Bulimics must eat more at a sitting than non-bulimics in order to feel satisfied.  There is evidence of vagus nerve involvement in meal satiation, portion size, and, notably, control of vomiting. Researchers have suggested that bulimics have a relatively insensitive vagus nerve, made even less sensitive by the debilitating cycle of overeating and vomiting. Hence, bulimia patients need greater vagus nerve stimulation in order to stop eating.  Interestingly, studies have also shown that people suffering from bulimia have high pain thresholds, compared to non-bulimics.

This dysregulation of the vagus nerve responds to the drug ondansetron, according to recent research published in Physiology & Behavior by Patricia L. Faris and colleagues. The antiemetic effects of ondansetron, which reduce vagus nerve activity by acting on the 5-HT3 serotonin receptor, seem to decrease vomiting while increasing the number of normal meals eaten.

Finally, a third path toward treatment has been sparked by research on opioid receptors. Decreased endogenous opioid activity may also underpin bulimia. A small 2005 study by Johns Hopkins University School of Medicine analyzed the results of brain MRIs on eight bulimic women and eight controls. Bulimics showed decreased opioid receptor binding in the insula, another area of the brain implicated in MRI studies of addiction. The insula has been called the brain’s “gustatory cortex,” and it may be that the repeating cycle of binge and purge activates the opioid system. Opioid receptors are involved in the processing of the reward value of food. This suggests that a drug like naltrexone, which blocks opiate receptors, might also have a role to play in the treatment of bulimia.

References

Bencherif B, Guarda AS, Colantuoni C, Ravert HT, Dannals RF, & Frost JJ (2005). Regional mu-opioid receptor binding in insular cortex is decreased in bulimia nervosa and correlates inversely with fasting behavior. Journal of nuclear medicine : official publication, Society of Nuclear Medicine, 46 (8), 1349-51 PMID: 16085593

FARIS, P., HOFBAUER, R., DAUGHTERS, R., VANDENLANGENBERG, E., IVERSEN, L., GOODALE, R., MAXWELL, R., ECKERT, E., & HARTMAN, B. (2008). De-stabilization of the positive vago-vagal reflex in bulimia nervosa Physiology & Behavior, 94 (1), 136-153 DOI: 10.1016/j.physbeh.2007.11.036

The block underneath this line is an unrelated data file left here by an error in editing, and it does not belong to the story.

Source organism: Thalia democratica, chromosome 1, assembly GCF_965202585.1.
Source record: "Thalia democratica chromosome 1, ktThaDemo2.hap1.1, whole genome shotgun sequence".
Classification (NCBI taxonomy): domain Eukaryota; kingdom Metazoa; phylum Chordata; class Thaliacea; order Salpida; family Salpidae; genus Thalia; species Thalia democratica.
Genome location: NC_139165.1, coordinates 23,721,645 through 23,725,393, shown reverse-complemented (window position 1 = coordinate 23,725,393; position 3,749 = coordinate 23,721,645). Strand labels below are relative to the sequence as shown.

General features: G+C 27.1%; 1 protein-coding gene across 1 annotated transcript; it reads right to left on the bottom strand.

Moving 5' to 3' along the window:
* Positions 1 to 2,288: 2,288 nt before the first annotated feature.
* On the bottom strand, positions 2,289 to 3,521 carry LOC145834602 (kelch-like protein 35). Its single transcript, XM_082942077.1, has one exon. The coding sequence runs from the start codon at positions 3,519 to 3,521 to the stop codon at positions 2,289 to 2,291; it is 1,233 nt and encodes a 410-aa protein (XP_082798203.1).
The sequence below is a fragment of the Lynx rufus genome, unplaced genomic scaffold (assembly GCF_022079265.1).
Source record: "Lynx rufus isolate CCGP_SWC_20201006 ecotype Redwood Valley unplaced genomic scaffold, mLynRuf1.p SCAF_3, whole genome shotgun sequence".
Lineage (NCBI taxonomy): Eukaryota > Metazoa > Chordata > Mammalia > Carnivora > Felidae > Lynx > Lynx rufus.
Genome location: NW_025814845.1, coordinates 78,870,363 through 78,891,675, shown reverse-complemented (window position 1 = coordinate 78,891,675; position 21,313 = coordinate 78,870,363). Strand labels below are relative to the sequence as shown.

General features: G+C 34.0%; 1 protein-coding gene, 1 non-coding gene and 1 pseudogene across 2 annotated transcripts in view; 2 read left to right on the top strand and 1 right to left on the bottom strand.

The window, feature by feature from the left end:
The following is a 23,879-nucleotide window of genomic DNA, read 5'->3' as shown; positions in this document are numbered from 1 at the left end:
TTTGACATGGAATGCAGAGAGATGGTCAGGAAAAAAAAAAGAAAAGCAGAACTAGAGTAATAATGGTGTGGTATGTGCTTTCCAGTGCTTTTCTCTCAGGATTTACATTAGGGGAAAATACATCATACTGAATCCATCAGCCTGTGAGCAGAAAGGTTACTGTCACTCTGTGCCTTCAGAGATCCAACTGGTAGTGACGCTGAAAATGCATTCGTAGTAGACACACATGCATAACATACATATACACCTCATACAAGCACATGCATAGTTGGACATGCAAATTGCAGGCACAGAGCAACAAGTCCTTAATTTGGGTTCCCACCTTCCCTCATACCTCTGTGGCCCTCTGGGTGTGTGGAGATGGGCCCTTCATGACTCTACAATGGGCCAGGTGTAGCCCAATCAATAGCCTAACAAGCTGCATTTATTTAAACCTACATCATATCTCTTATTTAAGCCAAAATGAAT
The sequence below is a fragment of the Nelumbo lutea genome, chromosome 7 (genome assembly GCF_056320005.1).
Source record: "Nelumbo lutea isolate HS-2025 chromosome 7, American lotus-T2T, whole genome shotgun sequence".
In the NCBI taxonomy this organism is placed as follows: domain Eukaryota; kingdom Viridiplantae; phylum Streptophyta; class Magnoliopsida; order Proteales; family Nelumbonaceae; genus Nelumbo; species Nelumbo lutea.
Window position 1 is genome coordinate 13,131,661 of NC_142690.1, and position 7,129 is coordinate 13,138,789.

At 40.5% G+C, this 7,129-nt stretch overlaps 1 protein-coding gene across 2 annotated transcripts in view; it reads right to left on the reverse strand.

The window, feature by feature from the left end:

KAYE, W., FRANK, G., BAILER, U., HENRY, S., MELTZER, C., PRICE, J., MATHIS, C., & WAGNER, A. (2005). Serotonin alterations in anorexia and bulimia nervosa: New insights from imaging studies Physiology & Behavior, 85 (1), 73-81 DOI: 10.1016/j.physbeh.2005.04.013

Schienle, A., Schäfer, A., Hermann, A., & Vaitl, D. (2009). Binge-Eating Disorder: Reward Sensitivity and Brain Activation to Images of Food Biological Psychiatry, 65 (8), 654-661 DOI: 10.1016/j.biopsych.2008.09.028

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  • Bethany

    I wish this article listed other effective drugs besides Prozac! I would love to know more about them for my own therapy.

  • Z

    Yes I also would like to know. I am bulimic since I was 12 now 30 and cope at better but also depressed often, it’s ruling my relationships but I’m TERRIFIED of going onto any antidepressant that MIGHT make me fatter than I already am. :( others with the same position will understand. I don’t trust doctors either. Because for them it’s better you be fat and happy..well.. Yes I want to be happy but fat and happy for me don’t belong in the same sentence. Le sigh. Wish me luck

Dirk Hanson, MA

Dirk Hanson, MA, is a freelance science writer and the author of "The Chemical Carousel: What Science Tells Us About Beating Addiction." He is also the author of ''The New Alchemists: Silicon Valley and the Microelectronics Revolution.'' He has worked as a business and science reporter for numerous magazines and trade publications. He currently edits the Addiction Inbox blog, and is senior contributing editor for the addiction and recovery website, The Fix.